Sales and royalties from hit mean 18-year-old can be mortgage-free

All it takes for young people to get a foot on the Auckland property ladder is, it seems, hard work, determination - and months-long domination of the US music charts.

Ella Yelich-O'Connor, more popularly known as the artist Lorde, has become a first-home buyer after paying nearly $3 million for a villa on a quiet street on the border of Herne Bay, Ponsonby and Grey Lynn. The singer-songwriter became internationally famous in 2013 after her single Royals topped the United States music charts for nine straight weeks. The single went on to sell more than 17 million copies worldwide and win two Grammy Awards.

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It's a sign of Auckland's booming housing market that her new house, a four-bedroom 182sq m property only slightly larger than the average New Zealand home, sold in August to the then 18-year-old for $2.84 million. The tidy villa, built in 1900 and on a 447sq m section, has a heated swimming pool and a rateable value of $1.9 million. It is understood, following renovations, the property will be home for the singer who has until now lived with her family in Devonport.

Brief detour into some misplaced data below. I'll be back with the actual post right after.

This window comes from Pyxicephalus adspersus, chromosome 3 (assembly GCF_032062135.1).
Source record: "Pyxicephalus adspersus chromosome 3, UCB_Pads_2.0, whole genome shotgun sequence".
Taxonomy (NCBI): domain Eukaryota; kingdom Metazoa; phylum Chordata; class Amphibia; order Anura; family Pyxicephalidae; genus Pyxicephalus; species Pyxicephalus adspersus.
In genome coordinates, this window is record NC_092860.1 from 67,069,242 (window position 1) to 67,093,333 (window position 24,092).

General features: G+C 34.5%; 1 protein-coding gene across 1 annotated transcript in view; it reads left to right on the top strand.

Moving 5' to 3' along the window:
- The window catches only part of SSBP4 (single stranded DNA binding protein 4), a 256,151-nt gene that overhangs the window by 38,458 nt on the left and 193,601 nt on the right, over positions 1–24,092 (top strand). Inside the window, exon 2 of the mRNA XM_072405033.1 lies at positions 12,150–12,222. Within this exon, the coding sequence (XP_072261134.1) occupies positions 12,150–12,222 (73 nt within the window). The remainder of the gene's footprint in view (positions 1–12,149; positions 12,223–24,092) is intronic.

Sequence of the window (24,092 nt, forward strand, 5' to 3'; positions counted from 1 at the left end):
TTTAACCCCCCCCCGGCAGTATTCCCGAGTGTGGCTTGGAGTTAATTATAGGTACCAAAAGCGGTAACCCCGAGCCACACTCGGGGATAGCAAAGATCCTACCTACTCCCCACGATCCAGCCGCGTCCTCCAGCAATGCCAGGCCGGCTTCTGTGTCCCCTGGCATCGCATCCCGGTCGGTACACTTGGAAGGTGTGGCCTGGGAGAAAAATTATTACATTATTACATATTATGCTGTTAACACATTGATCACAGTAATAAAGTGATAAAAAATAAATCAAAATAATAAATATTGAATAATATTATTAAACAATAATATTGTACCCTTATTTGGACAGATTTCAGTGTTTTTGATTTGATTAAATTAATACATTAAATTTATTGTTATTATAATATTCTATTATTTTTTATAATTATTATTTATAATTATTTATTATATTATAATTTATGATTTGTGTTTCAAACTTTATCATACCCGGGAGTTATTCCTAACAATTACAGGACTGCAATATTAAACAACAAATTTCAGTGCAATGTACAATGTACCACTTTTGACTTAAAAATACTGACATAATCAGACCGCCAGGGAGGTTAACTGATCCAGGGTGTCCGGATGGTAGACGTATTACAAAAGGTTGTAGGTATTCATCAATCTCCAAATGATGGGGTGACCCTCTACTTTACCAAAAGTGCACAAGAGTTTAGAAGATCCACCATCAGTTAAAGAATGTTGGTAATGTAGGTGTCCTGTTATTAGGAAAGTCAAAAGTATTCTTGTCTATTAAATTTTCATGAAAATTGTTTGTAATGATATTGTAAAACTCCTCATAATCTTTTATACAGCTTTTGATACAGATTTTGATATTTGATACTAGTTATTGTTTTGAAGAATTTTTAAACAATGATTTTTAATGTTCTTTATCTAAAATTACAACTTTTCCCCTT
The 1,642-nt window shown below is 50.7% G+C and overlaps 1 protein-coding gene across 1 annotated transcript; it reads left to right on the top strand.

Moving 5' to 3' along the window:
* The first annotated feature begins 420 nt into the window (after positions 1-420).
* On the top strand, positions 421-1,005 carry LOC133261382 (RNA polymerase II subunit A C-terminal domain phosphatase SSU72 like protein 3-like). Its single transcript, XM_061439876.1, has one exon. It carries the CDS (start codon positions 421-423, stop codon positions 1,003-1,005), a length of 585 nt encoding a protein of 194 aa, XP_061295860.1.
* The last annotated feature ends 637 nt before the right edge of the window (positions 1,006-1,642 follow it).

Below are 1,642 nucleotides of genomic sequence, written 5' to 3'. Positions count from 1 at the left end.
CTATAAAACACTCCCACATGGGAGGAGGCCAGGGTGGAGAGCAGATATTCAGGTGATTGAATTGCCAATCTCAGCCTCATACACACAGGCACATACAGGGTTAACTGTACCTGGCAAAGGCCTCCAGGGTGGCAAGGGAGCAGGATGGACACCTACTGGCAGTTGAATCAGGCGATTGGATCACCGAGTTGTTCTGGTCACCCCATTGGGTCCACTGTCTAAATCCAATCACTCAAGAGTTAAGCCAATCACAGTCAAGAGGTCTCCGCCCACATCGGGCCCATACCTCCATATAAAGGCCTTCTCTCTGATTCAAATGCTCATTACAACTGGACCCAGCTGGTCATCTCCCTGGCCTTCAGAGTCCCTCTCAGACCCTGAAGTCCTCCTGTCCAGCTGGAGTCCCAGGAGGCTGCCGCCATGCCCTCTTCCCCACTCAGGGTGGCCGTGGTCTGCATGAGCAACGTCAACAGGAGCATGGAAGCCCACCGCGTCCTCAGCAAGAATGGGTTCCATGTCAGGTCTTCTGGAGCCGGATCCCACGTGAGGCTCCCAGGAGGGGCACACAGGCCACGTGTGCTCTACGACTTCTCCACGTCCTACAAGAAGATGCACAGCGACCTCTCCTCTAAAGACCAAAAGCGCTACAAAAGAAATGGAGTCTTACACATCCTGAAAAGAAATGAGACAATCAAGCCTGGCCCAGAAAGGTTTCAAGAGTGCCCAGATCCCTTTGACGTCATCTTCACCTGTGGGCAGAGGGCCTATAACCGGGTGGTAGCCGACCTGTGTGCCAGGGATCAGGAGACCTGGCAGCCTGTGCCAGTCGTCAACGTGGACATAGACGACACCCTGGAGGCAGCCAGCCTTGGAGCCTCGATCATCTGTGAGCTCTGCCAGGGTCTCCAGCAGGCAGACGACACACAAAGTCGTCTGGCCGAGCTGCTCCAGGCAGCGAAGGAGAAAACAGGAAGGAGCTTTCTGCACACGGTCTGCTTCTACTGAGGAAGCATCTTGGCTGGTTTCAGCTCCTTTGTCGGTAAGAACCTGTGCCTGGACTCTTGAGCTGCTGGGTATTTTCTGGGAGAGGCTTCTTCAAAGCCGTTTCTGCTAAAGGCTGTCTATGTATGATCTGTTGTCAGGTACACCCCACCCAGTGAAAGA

The house had also been extensively renovated by previous owners and, for a decade prior, had been home to a family of five. According to real estate documents the sale settled last month and the property is mortgage-free. The unusual debt-free purchase, in the hottest city in a country which ratings agency Fitch this week said was the most expensive housing market in the world, was made possible by the staggering success of Yelich-O'Connor's album Pure Heroine.

A Herald analysis of sales and streaming numbers conducted in December 2014 suggested - after her song-writing partner, then-manager and record label took their cuts - Yelich-O'Connor had earned over $11 million from Pure Heroine.

Gross revenues from the sales of physical and electronic copies of songs from the album - which are also split with retailers, labels, Apple and the taxman - was close to $100 million. In the year since she turned 18, becoming legally able to take direct control of her business affairs, she has become a director of companies managing her assets and split from manager Scott MacLachlan.

She still remains free of a manager - and the typical manager's 20 per cent cut of her income.

Questions to the singer about the purchase and future music and investment plans, sent through her record label Universal Music NZ, were met with a polite "no comment".

Last year she returned to the studio to begin work on her second album.